On May 18th, 1933, Congress chartered the Tennessee Valley Authority (TVA), beginning one of Franklin D. Roosevelt’s first projects of his “New Deal” social welfare programs. Its goals were to “To improve the navigability and to provide for the flood control of the Tennessee River; to provide for reforestation and the proper use of marginal lands in the Tennessee Valley; to provide for the agricultural and industrial development of said valley…and for other purposes.” The TVA was also to serve as a test of whether or not is was possible to achieve Roosevelt’s wider goal of rural electrification across the United States. The resulting Tennessee Valley Authority was the focus of several films that we will be examining today: Tennessee Valley created by the Department of the Interior in 1936 and Valley of the Tennessee produced by the Office of War Information in 1944.
A major part of Roosevelt’s “New Deal” agenda was to create agencies and public corporations to provide services to Americans that had often been overlooked by private companies, particularly farmers and others who lived in rural areas. The very first of these was the Tennessee Valley Authority, introduced by Nebraska Senator George W. Norris. The Act gave the TVA the “power to acquire real estate for the construction of dams, reservoirs, transmission lines, power houses, and other structures, and navigation projects at any point along the Tennessee River, or any of its tributaries.” It was with this authority that it created and executed the Unified Development of the Tennessee River Plan. The Act also called for the TVA to work with farmers by distributing fertilizer to replenish the soil, washed away by decades of erosion. The Act also stipulated that the power produced by the TVA would be distributed throughout the valley, especially to rural communities and that rates would remain as low as possible.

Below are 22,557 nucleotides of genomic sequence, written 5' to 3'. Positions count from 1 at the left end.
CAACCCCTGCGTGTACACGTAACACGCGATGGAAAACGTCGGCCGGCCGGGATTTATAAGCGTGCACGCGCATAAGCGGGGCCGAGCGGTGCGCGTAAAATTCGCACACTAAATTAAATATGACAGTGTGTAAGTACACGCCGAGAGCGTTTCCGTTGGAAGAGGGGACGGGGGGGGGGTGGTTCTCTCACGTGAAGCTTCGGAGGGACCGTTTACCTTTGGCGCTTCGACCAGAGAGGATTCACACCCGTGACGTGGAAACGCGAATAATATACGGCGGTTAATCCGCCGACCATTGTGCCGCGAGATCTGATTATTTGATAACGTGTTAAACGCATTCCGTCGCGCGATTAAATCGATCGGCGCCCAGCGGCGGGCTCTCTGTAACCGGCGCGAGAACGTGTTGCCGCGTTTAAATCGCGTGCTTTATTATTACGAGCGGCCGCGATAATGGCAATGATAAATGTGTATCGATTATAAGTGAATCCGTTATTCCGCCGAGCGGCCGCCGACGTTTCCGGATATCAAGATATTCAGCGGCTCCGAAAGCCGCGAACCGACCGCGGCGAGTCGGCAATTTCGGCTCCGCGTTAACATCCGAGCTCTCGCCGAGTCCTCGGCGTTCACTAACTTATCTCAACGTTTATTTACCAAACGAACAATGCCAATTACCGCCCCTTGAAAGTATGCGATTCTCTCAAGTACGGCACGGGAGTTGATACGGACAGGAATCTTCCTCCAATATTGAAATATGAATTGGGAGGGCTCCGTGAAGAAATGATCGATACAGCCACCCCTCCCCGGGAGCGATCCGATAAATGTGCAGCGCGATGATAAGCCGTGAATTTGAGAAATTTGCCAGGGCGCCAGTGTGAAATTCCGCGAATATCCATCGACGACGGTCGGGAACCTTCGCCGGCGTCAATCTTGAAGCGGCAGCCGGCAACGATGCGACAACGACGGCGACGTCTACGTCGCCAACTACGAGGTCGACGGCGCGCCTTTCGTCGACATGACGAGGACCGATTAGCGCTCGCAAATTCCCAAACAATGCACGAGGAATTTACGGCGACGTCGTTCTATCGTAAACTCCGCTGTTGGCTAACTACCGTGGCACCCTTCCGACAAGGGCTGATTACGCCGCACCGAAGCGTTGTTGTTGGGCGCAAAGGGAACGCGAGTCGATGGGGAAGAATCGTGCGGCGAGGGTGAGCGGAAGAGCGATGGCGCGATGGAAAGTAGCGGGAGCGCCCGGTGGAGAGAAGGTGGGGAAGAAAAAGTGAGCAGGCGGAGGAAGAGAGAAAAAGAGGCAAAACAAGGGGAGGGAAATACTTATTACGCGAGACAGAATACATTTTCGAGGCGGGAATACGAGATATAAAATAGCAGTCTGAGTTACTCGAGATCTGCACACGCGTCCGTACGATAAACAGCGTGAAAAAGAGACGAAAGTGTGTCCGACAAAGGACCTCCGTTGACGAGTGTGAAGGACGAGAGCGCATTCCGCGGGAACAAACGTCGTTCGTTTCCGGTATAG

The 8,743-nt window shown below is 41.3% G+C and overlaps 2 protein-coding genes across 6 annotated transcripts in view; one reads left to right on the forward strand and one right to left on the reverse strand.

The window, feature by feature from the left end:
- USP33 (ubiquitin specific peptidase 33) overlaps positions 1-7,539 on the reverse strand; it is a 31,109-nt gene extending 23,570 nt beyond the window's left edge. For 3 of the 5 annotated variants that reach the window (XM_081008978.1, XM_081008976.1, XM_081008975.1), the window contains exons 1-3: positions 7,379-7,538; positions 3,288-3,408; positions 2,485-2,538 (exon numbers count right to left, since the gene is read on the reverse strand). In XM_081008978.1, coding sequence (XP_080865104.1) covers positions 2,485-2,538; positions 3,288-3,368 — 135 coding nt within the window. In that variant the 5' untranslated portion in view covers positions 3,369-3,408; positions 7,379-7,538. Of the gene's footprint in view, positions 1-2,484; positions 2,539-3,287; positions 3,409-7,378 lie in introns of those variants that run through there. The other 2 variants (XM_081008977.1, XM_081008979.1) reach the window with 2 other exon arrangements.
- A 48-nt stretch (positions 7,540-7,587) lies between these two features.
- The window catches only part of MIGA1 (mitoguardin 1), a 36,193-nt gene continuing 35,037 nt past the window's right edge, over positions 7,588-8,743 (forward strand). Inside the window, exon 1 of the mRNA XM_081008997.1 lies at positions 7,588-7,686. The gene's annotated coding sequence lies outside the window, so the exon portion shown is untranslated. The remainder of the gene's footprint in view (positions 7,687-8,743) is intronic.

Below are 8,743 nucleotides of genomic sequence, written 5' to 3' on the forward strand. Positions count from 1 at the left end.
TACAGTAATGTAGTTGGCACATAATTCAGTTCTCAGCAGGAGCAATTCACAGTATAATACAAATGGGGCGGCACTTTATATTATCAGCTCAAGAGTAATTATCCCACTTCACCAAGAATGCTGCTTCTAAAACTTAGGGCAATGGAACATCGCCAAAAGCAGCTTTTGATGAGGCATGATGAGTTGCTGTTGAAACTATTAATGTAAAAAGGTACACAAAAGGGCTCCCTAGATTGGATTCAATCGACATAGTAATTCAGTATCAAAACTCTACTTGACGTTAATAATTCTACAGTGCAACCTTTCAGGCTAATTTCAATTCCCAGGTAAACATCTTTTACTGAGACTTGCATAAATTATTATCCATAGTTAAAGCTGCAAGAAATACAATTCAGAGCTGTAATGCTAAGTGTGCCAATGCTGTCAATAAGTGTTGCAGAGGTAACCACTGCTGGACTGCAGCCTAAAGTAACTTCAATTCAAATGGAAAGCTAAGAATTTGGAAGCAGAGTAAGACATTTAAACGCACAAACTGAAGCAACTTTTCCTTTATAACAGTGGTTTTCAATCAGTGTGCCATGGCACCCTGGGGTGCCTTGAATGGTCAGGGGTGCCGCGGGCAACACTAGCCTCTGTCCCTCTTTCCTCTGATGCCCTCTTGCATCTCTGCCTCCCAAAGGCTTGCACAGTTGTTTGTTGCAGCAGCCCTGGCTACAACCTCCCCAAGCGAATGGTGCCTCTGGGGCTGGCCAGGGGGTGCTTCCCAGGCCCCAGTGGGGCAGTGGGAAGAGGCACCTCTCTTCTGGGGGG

Since such an ambitious project would need the support of the public, the TVA and the Department of the Interior created the film “A National Program in the Tennessee Valley” documenting the need, creation, and advantages of electrified America. The film opens with a statement from President Roosevelt laying out his grand vision for the Tennessee Valley and expansion of the Muscle Shoals nitrate plants in Alabama. Created during World War I to supply nitrate for the allied war effort, the Muscle Shoals Reservation required the building of a new dam as well to provide electricity to the plants. While the plants fell idle after the end of World War I in 1918, construction of the dam continued through the 1920s. Throughout the 1920s, elected officials and private business fought over control of the facility, with the elected officials ultimately prevailing.